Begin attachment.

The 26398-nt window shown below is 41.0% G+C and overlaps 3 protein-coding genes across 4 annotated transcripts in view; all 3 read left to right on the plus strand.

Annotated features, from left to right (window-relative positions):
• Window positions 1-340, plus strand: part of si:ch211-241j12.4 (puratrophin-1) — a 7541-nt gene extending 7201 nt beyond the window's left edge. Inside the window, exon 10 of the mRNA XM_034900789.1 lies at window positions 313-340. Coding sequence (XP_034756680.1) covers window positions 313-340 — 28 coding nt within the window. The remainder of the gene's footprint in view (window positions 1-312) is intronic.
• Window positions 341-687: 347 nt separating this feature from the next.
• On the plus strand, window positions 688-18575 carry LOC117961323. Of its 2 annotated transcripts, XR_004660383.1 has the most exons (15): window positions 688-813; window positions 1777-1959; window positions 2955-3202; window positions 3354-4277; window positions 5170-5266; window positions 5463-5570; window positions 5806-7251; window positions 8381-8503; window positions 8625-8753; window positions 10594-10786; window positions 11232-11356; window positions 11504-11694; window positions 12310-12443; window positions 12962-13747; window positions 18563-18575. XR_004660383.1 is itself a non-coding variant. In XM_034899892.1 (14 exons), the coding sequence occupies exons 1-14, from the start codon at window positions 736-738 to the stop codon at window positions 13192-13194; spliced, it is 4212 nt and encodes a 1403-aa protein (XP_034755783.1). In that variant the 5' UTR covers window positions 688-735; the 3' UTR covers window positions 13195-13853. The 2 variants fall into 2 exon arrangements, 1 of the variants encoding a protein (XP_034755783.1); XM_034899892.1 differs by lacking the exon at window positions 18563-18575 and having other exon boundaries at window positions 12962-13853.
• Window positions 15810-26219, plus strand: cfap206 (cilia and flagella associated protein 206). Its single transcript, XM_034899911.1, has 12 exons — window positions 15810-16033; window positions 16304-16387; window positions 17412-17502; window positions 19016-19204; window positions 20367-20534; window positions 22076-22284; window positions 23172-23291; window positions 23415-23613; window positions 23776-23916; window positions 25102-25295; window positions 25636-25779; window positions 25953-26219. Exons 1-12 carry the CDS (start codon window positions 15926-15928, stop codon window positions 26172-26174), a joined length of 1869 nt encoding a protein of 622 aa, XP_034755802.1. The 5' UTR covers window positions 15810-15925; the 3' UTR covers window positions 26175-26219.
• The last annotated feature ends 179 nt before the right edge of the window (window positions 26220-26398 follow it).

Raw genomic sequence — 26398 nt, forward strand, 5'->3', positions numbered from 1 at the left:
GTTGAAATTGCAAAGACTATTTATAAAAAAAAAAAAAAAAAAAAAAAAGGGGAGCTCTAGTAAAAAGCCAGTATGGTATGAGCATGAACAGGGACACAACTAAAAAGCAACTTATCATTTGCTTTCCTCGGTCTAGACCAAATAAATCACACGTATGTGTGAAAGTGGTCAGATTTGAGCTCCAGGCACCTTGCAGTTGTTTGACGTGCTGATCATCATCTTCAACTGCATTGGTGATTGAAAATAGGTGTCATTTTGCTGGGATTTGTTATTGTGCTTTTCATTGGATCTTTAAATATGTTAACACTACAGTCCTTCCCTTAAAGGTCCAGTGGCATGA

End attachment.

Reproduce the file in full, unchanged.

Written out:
The 26398-nt window shown below is 41.0% G+C and overlaps 3 protein-coding genes across 4 annotated transcripts in view; all 3 read left to right on the plus strand.

Annotated features, from left to right (window-relative positions):
• Window positions 1-340, plus strand: part of si:ch211-241j12.4 (puratrophin-1) — a 7541-nt gene extending 7201 nt beyond the window's left edge. Inside the window, exon 10 of the mRNA XM_034900789.1 lies at window positions 313-340. Coding sequence (XP_034756680.1) covers window positions 313-340 — 28 coding nt within the window. The remainder of the gene's footprint in view (window positions 1-312) is intronic.
• Window positions 341-687: 347 nt separating this feature from the next.
• On the plus strand, window positions 688-18575 carry LOC117961323. Of its 2 annotated transcripts, XR_004660383.1 has the most exons (15): window positions 688-813; window positions 1777-1959; window positions 2955-3202; window positions 3354-4277; window positions 5170-5266; window positions 5463-5570; window positions 5806-7251; window positions 8381-8503; window positions 8625-8753; window positions 10594-10786; window positions 11232-11356; window positions 11504-11694; window positions 12310-12443; window positions 12962-13747; window positions 18563-18575. XR_004660383.1 is itself a non-coding variant. In XM_034899892.1 (14 exons), the coding sequence occupies exons 1-14, from the start codon at window positions 736-738 to the stop codon at window positions 13192-13194; spliced, it is 4212 nt and encodes a 1403-aa protein (XP_034755783.1). In that variant the 5' UTR covers window positions 688-735; the 3' UTR covers window positions 13195-13853. The 2 variants fall into 2 exon arrangements, 1 of the variants encoding a protein (XP_034755783.1); XM_034899892.1 differs by lacking the exon at window positions 18563-18575 and having other exon boundaries at window positions 12962-13853.
• Window positions 15810-26219, plus strand: cfap206 (cilia and flagella associated protein 206). Its single transcript, XM_034899911.1, has 12 exons — window positions 15810-16033; window positions 16304-16387; window positions 17412-17502; window positions 19016-19204; window positions 20367-20534; window positions 22076-22284; window positions 23172-23291; window positions 23415-23613; window positions 23776-23916; window positions 25102-25295; window positions 25636-25779; window positions 25953-26219. Exons 1-12 carry the CDS (start codon window positions 15926-15928, stop codon window positions 26172-26174), a joined length of 1869 nt encoding a protein of 622 aa, XP_034755802.1. The 5' UTR covers window positions 15810-15925; the 3' UTR covers window positions 26175-26219.
• The last annotated feature ends 179 nt before the right edge of the window (window positions 26220-26398 follow it).

Raw genomic sequence — 26398 nt, forward strand, 5'->3', positions numbered from 1 at the left:
GTTGAAATTGCAAAGACTATTTATAAAAAAAAAAAAAAAAAAAAAAAAGGGGAGCTCTAGTAAAAAGCCAGTATGGTATGAGCATGAACAGGGACACAACTAAAAAGCAACTTATCATTTGCTTTCCTCGGTCTAGACCAAATAAATCACACGTATGTGTGAAAGTGGTCAGATTTGAGCTCCAGGCACCTTGCAGTTGTTTGACGTGCTGATCATCATCTTCAACTGCATTGGTGATTGAAAATAGGTGTCATTTTGCTGGGATTTGTTATTGTGCTTTTCATTGGATCTTTAAATATGTTAACACTACAGTCCTTCCCTTAAAGGTCCAGTGGCATGA